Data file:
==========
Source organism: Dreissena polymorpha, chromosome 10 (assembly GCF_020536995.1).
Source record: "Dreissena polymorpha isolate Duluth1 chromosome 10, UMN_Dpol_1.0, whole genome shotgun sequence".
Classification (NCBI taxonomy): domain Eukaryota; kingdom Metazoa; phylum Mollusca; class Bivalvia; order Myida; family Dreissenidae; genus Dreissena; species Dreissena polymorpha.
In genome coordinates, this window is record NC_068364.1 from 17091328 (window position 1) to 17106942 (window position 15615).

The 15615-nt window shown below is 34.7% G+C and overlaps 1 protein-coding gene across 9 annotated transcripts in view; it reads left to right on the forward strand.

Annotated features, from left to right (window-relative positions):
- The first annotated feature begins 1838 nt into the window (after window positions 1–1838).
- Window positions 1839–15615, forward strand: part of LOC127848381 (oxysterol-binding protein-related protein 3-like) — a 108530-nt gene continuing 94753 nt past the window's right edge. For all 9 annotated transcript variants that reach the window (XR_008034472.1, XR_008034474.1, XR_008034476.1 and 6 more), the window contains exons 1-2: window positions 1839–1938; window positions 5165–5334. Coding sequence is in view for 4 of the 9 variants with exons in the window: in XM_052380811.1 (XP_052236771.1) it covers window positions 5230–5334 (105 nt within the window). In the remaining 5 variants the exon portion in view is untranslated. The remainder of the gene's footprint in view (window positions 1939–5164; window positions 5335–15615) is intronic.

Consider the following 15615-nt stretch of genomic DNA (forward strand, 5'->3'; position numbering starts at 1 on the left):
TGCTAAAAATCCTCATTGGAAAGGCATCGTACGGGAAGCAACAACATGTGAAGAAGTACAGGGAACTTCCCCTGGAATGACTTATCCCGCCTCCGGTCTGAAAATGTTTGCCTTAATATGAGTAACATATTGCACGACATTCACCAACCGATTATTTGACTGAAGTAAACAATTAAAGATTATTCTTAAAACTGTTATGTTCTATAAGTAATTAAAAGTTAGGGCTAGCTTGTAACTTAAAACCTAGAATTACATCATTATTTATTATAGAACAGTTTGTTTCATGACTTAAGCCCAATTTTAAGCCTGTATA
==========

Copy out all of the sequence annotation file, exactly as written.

Source organism: Dreissena polymorpha, chromosome 10 (assembly GCF_020536995.1).
Source record: "Dreissena polymorpha isolate Duluth1 chromosome 10, UMN_Dpol_1.0, whole genome shotgun sequence".
Classification (NCBI taxonomy): domain Eukaryota; kingdom Metazoa; phylum Mollusca; class Bivalvia; order Myida; family Dreissenidae; genus Dreissena; species Dreissena polymorpha.
In genome coordinates, this window is record NC_068364.1 from 17091328 (window position 1) to 17106942 (window position 15615).

The 15615-nt window shown below is 34.7% G+C and overlaps 1 protein-coding gene across 9 annotated transcripts in view; it reads left to right on the forward strand.

Annotated features, from left to right (window-relative positions):
- The first annotated feature begins 1838 nt into the window (after window positions 1–1838).
- Window positions 1839–15615, forward strand: part of LOC127848381 (oxysterol-binding protein-related protein 3-like) — a 108530-nt gene continuing 94753 nt past the window's right edge. For all 9 annotated transcript variants that reach the window (XR_008034472.1, XR_008034474.1, XR_008034476.1 and 6 more), the window contains exons 1-2: window positions 1839–1938; window positions 5165–5334. Coding sequence is in view for 4 of the 9 variants with exons in the window: in XM_052380811.1 (XP_052236771.1) it covers window positions 5230–5334 (105 nt within the window). In the remaining 5 variants the exon portion in view is untranslated. The remainder of the gene's footprint in view (window positions 1939–5164; window positions 5335–15615) is intronic.

Consider the following 15615-nt stretch of genomic DNA (forward strand, 5'->3'; position numbering starts at 1 on the left):
TGCTAAAAATCCTCATTGGAAAGGCATCGTACGGGAAGCAACAACATGTGAAGAAGTACAGGGAACTTCCCCTGGAATGACTTATCCCGCCTCCGGTCTGAAAATGTTTGCCTTAATATGAGTAACATATTGCACGACATTCACCAACCGATTATTTGACTGAAGTAAACAATTAAAGATTATTCTTAAAACTGTTATGTTCTATAAGTAATTAAAAGTTAGGGCTAGCTTGTAACTTAAAACCTAGAATTACATCATTATTTATTATAGAACAGTTTGTTTCATGACTTAAGCCCAATTTTAAGCCTGTATA